Article

Food Insecurity, Social Capital and Perceived Personal Disparity in a Predominantly Rural Region of Texas: An Individual-Level Analysis

Program for Research in Nutrition and Health Disparities, Department of Social and Behavioral Health, School of Rural Public Health, Texas A&M Health Science Center, MS 1266, College Station, TX 77843-1266, United States.
Social Science [?] Medicine (Impact Factor: 2.89). 05/2011; 72(9):1454-62. DOI: 10.1016/j.socscimed.2011.03.015
Source: PubMed

ABSTRACT

Few studies have addressed the association of food insecurity with place of residence and perceptions of collective social functioning such as perceived social capital and perceived personal disparity. This study assessed the association between food insecurity and measures of perceived personal disparity and perceived social capital in a region of Central Texas, USA comprised of one urban and six rural counties. Food insecurity, perceived social capital, perceived personal disparity, and sociodemographic control measures were derived from the 2006 Brazos Valley Community Health Assessment on an analytic sample of 1803 adult participants (74% response rate). Robust multinomial regression models examined associations between food insecurity and perceived personal disparity, perceived social capital, education, age, residence in a poor or low-income household, minority group membership, and rural residence. A model was estimated for food insecurity (n = 1803, p < 0.0001). Residents with low social capital, higher levels of perceived personal disparity, rural residence, residence in a low-income or poor household, minority group membership, and lower levels of educational attainment were more likely to experience food insecurity. Rural residence (p = 0.021) was significant only for the comparison between those who never, and those who often experienced food insecurity, and findings for the stratified rural and urban samples were roughly equivalent to the combined sample. Individual level measures of collective social functioning are important correlates of food insecurity. In this study, both perceived personal disparity and perceived social capital play an important role, regardless of rural or urban residence.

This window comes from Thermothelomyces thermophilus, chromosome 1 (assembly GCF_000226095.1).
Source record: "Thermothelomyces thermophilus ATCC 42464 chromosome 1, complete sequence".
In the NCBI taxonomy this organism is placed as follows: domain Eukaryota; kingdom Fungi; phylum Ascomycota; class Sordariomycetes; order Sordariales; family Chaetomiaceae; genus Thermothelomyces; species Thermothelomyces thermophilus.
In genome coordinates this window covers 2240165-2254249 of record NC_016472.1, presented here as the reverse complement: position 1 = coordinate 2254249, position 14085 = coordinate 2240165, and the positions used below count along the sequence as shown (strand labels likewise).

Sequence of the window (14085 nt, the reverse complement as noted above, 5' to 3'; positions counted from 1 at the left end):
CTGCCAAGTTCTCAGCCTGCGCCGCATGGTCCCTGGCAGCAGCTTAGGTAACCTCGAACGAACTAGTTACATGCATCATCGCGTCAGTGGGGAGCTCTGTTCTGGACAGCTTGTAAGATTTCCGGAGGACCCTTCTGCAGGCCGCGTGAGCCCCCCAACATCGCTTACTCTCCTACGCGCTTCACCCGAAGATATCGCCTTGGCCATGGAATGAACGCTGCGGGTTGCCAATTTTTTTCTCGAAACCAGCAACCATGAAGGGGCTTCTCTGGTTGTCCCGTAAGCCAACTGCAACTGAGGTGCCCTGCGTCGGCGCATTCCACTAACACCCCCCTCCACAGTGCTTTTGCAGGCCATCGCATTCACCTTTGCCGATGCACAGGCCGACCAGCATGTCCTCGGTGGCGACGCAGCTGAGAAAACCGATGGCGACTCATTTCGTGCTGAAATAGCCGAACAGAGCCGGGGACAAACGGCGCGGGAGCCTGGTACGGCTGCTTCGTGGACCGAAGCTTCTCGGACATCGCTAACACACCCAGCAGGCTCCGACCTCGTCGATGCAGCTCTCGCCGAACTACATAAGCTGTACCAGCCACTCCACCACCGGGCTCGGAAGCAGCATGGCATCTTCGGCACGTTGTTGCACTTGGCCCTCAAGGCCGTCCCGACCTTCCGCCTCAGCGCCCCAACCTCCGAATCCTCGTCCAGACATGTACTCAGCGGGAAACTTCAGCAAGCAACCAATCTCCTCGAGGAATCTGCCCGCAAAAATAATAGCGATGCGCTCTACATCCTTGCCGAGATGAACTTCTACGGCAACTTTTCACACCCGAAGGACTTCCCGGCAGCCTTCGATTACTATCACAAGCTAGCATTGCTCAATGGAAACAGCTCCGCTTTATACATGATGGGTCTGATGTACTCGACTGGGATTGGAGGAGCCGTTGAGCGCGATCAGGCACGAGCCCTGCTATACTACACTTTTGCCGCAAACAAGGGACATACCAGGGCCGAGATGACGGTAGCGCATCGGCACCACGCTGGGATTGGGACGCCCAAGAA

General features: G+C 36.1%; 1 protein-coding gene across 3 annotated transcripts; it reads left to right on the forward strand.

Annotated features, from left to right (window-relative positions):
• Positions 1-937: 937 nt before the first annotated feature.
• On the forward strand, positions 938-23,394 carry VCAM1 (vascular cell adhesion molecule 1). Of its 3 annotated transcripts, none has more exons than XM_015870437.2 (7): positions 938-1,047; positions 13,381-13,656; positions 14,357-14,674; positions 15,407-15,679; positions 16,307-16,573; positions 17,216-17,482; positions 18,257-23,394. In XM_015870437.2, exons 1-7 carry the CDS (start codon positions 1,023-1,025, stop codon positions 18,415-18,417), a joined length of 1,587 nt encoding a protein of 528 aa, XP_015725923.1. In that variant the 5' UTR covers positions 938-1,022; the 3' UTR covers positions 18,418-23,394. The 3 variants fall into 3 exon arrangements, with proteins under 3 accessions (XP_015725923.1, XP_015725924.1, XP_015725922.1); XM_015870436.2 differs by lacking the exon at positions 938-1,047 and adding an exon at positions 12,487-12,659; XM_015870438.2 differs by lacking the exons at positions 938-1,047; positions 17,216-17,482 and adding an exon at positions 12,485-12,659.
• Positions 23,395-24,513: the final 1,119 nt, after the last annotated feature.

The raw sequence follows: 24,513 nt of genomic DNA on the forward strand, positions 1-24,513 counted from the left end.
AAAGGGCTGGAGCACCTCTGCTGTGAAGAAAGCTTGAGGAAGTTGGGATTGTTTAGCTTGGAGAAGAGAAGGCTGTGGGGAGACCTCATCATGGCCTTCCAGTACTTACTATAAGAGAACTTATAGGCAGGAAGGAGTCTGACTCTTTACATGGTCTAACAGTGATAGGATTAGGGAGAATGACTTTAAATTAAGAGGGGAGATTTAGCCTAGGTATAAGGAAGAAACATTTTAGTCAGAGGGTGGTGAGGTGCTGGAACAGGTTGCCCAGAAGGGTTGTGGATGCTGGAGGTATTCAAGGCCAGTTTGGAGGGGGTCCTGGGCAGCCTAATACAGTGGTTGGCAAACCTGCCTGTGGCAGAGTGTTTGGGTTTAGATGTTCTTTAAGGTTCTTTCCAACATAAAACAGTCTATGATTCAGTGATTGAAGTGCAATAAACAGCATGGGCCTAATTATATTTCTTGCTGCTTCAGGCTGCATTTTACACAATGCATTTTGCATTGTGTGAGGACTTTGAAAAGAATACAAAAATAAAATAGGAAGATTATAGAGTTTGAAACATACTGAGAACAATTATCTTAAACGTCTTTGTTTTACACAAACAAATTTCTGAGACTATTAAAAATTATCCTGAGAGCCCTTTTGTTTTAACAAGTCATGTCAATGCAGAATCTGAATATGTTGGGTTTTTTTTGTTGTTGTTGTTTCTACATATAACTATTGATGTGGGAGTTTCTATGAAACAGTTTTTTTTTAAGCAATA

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    • "In relation to food studies, social capital has been used to examine service delivery (Walker et al. 2007), nutrition (Dean and Sharkey 2011), hunger (Martin et al. 2004), and rural poverty (Dilley and Bordereau 2001). Social capital has also been used to analyze various dimensions of indigenous societies, including governance (Schwab and Sutherland 2001), economic development (Altman 2001), education (Munn 2000), and even waste removal (Moody and Corduavon Specht 2005). "
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    ABSTRACT: This research examined the traditional food system of the Little Red River Cree Nation (LRRCN) of Alberta, Canada. By quantifying the annual wild food harvest and tracing the social networks in which wild foods are shared, the social capital of First Nation members has been made visible, as has the inclusivity and exclusivity of the social networks that support their local food system. Results indicate that the LRRCN wild food system is characterized by a high degree of centrality where thirteen households (<3 percent) are responsible for procuring and distributing nearly half of the LRRCN's total wild food harvest (135,525\293,498 lbs.). Under these conditions, the removal of any one of these thirteen households may have a significant impact on the harvest and flow of resources, thereby threatening the viability of the entire LRRCN food system and contributing to the vulnerability of food insecure households.
    Full-text · Article · Aug 2015 · Human organization
    • "Food security is defined as 'all people obtaining a culturally acceptable, nutritionally adequate diet, through non-emergency food sources at all times' (US House Select Committee on Hunger 1989, p. 4). Food security has been identified as an important issue for elderly people's quality of life and ageing in place (Wolfe et al. 1998, Quandt et al. 2001, Sharkey 2005, Dean & Sharkey 2011). More recent research emphasises aspects of being safe, nutritious, timely available, as well as socially and culturally acceptable (Anderson 1990, Frongillo & Horan 2004). "